Last month, St. Vincent descended upon Halifax in all her guitar-shredding glory. As a city that often misses out on the bigger tours, it’s rare to have the chance to see an in-her-prime killer performer — emphasis on the her. Haligonians filled up the jazz fest tent and watched in awe as Annie Clark slayed us all.
It’s not just that I love St. Vincent (because I do), but Clark’s presence onstage was addictive. Artful. Skillful. Powerful. And I was struck by something else: how good it felt to see a woman headlining a festival mainstage. It felt so rare. So I spent (a lot of) time looking at lineups across the country to quantify the ratio of women to men on festival bills. What’s your guess? Take what you’re thinking and aim lower.
This year, 22 per cent of the acts on Montreal’s Osheaga lineup include at least one female member (that also accounts for solo females and all-female bands). Number of all-male bands? Forty-nine. Number of all-female bands? Two.
British Columbia’s Squamish Valley festival has 30 per cent of the acts on its lineup boasting at least one female member. Big Red Fest in P.E.I.: 32 per cent. NXNE’s 2014 headlining cluster, which includes its top 47 acts: 36 per cent.
Looking at stats from previous years shows some progress. Last year’s Halifax Pop Explosion headliner announcement — 49 acts — tallied 29 per cent of acts with at least one female member. This year the numbers are better: yesterday's headliner announcement has 36 per cent of its 30 acts skewing female.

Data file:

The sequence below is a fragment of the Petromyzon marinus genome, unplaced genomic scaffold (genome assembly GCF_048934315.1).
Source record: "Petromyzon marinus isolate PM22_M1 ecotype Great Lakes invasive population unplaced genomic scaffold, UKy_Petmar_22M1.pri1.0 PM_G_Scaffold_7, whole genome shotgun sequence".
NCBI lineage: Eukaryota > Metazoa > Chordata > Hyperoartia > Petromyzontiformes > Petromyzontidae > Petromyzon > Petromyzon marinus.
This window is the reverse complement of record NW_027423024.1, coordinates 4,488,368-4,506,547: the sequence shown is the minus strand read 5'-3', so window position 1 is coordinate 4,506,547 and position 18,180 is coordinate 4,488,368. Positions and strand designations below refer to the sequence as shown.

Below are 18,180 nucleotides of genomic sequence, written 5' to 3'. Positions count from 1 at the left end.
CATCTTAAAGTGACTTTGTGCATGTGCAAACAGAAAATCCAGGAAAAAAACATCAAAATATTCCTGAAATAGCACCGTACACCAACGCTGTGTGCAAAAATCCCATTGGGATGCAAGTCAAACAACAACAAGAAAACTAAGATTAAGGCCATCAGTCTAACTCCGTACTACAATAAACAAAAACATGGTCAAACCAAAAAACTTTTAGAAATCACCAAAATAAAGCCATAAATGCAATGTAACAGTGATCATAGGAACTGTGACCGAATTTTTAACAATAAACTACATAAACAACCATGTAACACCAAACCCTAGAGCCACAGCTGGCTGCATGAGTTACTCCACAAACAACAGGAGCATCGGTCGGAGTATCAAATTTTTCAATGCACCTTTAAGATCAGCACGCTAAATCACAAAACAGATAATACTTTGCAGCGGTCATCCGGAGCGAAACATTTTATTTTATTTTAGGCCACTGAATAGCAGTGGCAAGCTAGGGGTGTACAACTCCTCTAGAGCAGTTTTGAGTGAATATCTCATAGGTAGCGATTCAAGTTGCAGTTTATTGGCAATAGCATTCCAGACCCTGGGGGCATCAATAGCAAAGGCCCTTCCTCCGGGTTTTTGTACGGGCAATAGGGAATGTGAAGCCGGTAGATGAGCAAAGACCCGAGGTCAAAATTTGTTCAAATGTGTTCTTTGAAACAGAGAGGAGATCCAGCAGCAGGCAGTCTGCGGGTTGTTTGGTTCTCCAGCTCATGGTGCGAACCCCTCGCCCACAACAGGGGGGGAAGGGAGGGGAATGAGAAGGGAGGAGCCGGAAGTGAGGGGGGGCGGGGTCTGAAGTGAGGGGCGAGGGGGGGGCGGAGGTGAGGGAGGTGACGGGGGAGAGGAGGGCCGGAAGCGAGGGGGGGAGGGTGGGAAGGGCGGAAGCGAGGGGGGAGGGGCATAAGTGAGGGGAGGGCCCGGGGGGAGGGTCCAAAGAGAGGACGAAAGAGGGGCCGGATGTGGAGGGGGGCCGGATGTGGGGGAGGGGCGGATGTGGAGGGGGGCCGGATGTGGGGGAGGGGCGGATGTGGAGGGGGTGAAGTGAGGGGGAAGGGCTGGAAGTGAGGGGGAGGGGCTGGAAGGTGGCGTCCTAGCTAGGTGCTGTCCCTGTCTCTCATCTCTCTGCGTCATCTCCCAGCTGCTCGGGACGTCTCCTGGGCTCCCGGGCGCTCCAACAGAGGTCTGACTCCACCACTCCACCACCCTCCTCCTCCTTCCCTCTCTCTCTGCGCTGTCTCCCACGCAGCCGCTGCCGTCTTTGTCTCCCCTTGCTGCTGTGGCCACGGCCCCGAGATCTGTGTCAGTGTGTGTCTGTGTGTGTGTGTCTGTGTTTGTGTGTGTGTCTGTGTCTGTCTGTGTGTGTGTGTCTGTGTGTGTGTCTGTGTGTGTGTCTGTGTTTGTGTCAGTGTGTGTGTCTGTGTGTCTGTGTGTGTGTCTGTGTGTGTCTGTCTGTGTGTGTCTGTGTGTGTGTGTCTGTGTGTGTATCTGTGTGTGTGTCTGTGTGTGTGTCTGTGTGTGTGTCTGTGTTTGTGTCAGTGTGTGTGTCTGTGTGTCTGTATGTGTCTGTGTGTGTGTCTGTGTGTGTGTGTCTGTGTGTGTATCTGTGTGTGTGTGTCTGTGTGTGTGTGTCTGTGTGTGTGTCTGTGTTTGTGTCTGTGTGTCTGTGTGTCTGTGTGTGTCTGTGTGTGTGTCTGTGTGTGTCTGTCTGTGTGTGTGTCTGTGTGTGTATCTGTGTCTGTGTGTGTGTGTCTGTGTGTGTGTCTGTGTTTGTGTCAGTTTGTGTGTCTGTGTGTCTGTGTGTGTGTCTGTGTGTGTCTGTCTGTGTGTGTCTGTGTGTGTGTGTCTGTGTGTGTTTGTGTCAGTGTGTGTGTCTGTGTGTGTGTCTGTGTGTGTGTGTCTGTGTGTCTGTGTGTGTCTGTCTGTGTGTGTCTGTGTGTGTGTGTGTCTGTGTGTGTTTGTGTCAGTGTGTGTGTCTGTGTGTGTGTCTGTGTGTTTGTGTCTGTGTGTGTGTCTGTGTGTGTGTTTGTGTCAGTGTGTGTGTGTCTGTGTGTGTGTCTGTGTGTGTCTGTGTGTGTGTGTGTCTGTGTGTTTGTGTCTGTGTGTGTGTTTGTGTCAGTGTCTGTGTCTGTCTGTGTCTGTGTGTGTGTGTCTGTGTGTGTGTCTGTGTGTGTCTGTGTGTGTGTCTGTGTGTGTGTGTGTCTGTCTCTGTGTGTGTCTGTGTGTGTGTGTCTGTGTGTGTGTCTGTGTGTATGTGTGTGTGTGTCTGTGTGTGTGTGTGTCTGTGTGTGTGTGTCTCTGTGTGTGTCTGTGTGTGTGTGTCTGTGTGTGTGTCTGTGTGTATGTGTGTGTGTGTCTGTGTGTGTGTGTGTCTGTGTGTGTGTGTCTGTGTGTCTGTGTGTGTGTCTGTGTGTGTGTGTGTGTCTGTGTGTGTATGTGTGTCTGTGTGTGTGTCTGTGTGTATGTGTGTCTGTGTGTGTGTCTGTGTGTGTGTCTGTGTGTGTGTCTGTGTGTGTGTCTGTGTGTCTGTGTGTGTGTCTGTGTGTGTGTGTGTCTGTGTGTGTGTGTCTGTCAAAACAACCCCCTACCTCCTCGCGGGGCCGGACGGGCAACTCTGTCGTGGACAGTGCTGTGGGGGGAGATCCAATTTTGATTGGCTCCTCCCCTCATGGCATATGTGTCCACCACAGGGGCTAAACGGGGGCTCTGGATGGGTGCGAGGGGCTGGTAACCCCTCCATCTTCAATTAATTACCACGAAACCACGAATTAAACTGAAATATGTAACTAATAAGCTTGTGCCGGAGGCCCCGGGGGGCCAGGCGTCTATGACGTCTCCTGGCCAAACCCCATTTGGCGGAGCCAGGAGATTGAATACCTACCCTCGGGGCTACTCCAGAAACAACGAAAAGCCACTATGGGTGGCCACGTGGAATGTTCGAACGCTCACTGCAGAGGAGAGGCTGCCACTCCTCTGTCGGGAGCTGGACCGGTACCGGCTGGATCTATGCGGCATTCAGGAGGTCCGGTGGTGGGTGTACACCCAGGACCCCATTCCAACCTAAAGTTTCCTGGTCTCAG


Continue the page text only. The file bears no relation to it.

I spoke with the festival’s new executive director, James Boyle, who says being more inclusive of minorities in general is continuously important to the festival, and will be a “very big topic moving into next year.” This year, for instance, HPX is partnering with the local Rebel Girl Rock Camp to present workshops by and for women in the industry.
Still, there is little evidence of a wide-scale march toward equality. Only one of Drake’s OVO Fest acts had female members last year: TLC. With 13 acts in total, that felt horrifyingly singular until I came across FredRock. The Fredericton, N.B., festival also only has one woman slated for its Aug. 22 weekend (Sass Jordan, just announced late Monday). Last year’s FredRock? The ratio was lower.
What makes this all the more frustrating is that this year has been insanely good for new music from female musicians — Sharon Van Etten, Jenny Lewis, Tanya Tagaq, Alvvays, Angel Olsen and St. Vincent have all released fantastic albums, and yet women are still under-represented on most festival bills across the country.
It shouldn’t take something like Lilith Fair or Lockeport, Nova Scotia’s Harmony Bazaar — an all-women festival — to get female feet planted firmly on stages, nor does Warped Tour’s “girls only” stage feel like an acceptable alternative. One bright spot is the previously mentioned Halifax TD Jazz Festival, which has approximately a 50/50 ratio. That number stands out in sharp relief against the veritable coast-to-coast sausage fest that is our typical festival season. Show us the women.
Full disclosure: this year's CBCMusic.ca Festival counted 44 per cent of its acts as having at least one female member.
Find me on Twitter: @hollygowritely